City’s appearance draws complaints
By Caitlin Davis, Senior Staff Writer
Apr 2, 2013, 10:57
After two town hall meetings in March, the message from residents in the city is that Hopewell’s appearance has deteriorated. March Altman, assistant city manager for development, has begun to take a look at the ordinances in the city. Altman has heard the message and has begun to work to see what can be done.
At the town hall meeting held on March 21, residents gathered in the auditorium at Hopewell High School to share their concerns and their ideas for the future of the city. It was apparent residents wanted their city to be cleaned up.
Mary Frances Pito said she has lived in the city all her life and even worked for 45 years for the city, and said it was a “wonderful time.” However, she said over the years, the city has now become a dumping ground for trash.
“People just bring junk home and leave it wherever it falls,” Pito said. “Nobody takes pride, a few people do, in their lawns and in their house, and it just ruins the rest of us who try to keep our property neat and clean.”
Altman told council at a work session on Tuesday night, that he, along with City Attorney David Fratarcangelo, have taken a look at state legislation, as well as state and city codes, to see what can be changed as far as city ordinances.
“For example, with the inoperable vehicle and enabling legislation, in the state code we don’t have to have the provision that allows you to have a car cover,” Altman said. “We can eliminate that piece.” He said that it can put in the city code to have the inoperable vehicle in an enclosed building, essentially screened from public view.
Another change that is being considered is having the civil penalties and fees increased for people who have multiple violations, such as having tall grass. A homeowner is not in violation of a tall grass violation until the grass is over 12 inches tall.
If a resident is severed with an 18-1 code violation for tall grass, they have 10 days to cut the grass. If those 10 days pass, a contractor could be called to cut the grass. If that happens, a bill for the grass cutting is sent to the residents. If the resident does not pay the bill, a lien is put on the property.
“For cutting your grass five or six times, should that fee increase each time we cut the grass in addition to what we pay the contractor?” Altman asked council on Tuesday night. “But I think with some property owners we are in the business of cutting their grass all summer long.”
Last year by June 1, 2012, Altman’s office had done 1,644 18-1 inspections, which includes weeds/grass and trash/debris. Of those inspections, 271 resulted in citations.
“We have done as many as 206 calls in a week,” Altman said in June.
Altman also told council on Tuesday night that he wants to also begin to look at other communities comparable to Hopewell to see what is being done and what could be adopted in the city.
He said that he would like to start a partnership with the police department to begin taking care of some of these growing concerns in the city.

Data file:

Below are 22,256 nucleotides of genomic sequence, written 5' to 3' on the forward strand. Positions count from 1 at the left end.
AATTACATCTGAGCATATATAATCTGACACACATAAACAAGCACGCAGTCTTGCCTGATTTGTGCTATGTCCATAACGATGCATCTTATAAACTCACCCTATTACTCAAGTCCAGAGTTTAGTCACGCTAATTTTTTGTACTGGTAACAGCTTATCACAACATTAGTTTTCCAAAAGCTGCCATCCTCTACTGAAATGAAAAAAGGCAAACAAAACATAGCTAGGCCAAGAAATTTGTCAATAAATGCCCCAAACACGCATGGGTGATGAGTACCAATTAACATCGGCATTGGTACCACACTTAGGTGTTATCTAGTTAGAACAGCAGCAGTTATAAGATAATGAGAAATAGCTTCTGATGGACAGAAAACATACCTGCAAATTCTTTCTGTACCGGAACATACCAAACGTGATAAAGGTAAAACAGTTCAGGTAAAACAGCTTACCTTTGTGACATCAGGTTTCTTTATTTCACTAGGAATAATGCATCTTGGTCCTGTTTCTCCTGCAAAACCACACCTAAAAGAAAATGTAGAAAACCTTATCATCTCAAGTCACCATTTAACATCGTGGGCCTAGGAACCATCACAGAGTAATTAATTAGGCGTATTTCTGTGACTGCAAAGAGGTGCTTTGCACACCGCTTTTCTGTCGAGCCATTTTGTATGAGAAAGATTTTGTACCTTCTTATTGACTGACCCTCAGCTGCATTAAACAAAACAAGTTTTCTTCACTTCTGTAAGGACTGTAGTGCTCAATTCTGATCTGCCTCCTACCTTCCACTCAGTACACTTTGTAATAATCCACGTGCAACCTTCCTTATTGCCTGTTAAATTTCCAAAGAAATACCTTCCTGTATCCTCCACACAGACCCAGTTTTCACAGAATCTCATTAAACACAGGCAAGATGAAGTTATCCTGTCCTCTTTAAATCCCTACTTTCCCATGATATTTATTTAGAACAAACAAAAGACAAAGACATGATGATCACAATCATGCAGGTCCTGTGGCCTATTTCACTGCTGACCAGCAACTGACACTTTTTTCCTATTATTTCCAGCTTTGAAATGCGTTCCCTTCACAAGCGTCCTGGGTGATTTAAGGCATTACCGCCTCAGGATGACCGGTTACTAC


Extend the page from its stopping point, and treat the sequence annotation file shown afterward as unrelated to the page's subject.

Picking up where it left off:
“We see the need for an officer to work with the blight that is in the city,” Keohane said in June.
Keohane said during neighborhood watch meetings he tends to hear more complaints about code enforcement than he does about crime.
“When you gauge complaints you hear from citizens, code enforcement seems to be one of the major issues in the city,” Keohane said in June in regards to partnering with code enforcement.
Another suggestion from Altman was to set up some neighborhood improvement grants to help with improving the appearance in the city. He said he was also working closely with Keep Hopewell Beautiful on cleaning up the city.
“I have been working with them to develop some program to bring forth to help with the cleaning effort,” Altman said. “Just getting more players involved and more people out in the neighborhoods now.”
Councilor Wayne Walton said he feels the pain of residents who call in complaints to code enforcement about yards not being cleaned up or cars not being covered.
“And my problem and everybody’s problem is that it seems in which the speed in which things get done, and I’ve been working on one for two years. It is ridiculous that two years later the yard is still the same as two years ago,” Walton said.
Walton said he has heard one message from residents in the city.
“I heard it loud and clear from the citizens. It’s a dirty little town and we need to clean it up,” Walton said.
Another concern for residents in the city, based on the two town hall meetings, was that rental properties seemed to have a large amount of debris. Councilor Jackie Shornak said she wanted to make sure the rental inspection program was in full swing.
“That program in fact will help us kind of move forward and make them [landlords] accountable for the disarray of their properties,” Shornak said.
Mayor Mike Bujakowski said when he hears from residents, code enforcement complaints “far outweigh everything else combined.”
He told Altman the determination needed to be made whether the issues within code enforcement were related to legislation or whether it was related to personnel issues.
Bujakowski said he has heard from residents that those working in code enforcement are not customer-oriented.
“It’s a tough job,” Bujakowski said, recognizing the problems the department faces. “Telling someone to undo something they’ve done or do something they haven’t done or need to do and there’s a way to do it and a way not to.”
Altman told council Tuesday night that he and members of his department are ready to make changes and move forward.
“We’re willing and we’re ready,” Altman said, telling council members to make sure to bring all issues in the city to him as soon as possible. “We’re dedicated to improving the community. Even though some inspectors don’t live here, they are invested in the community. They want to do the best for Hopewell.”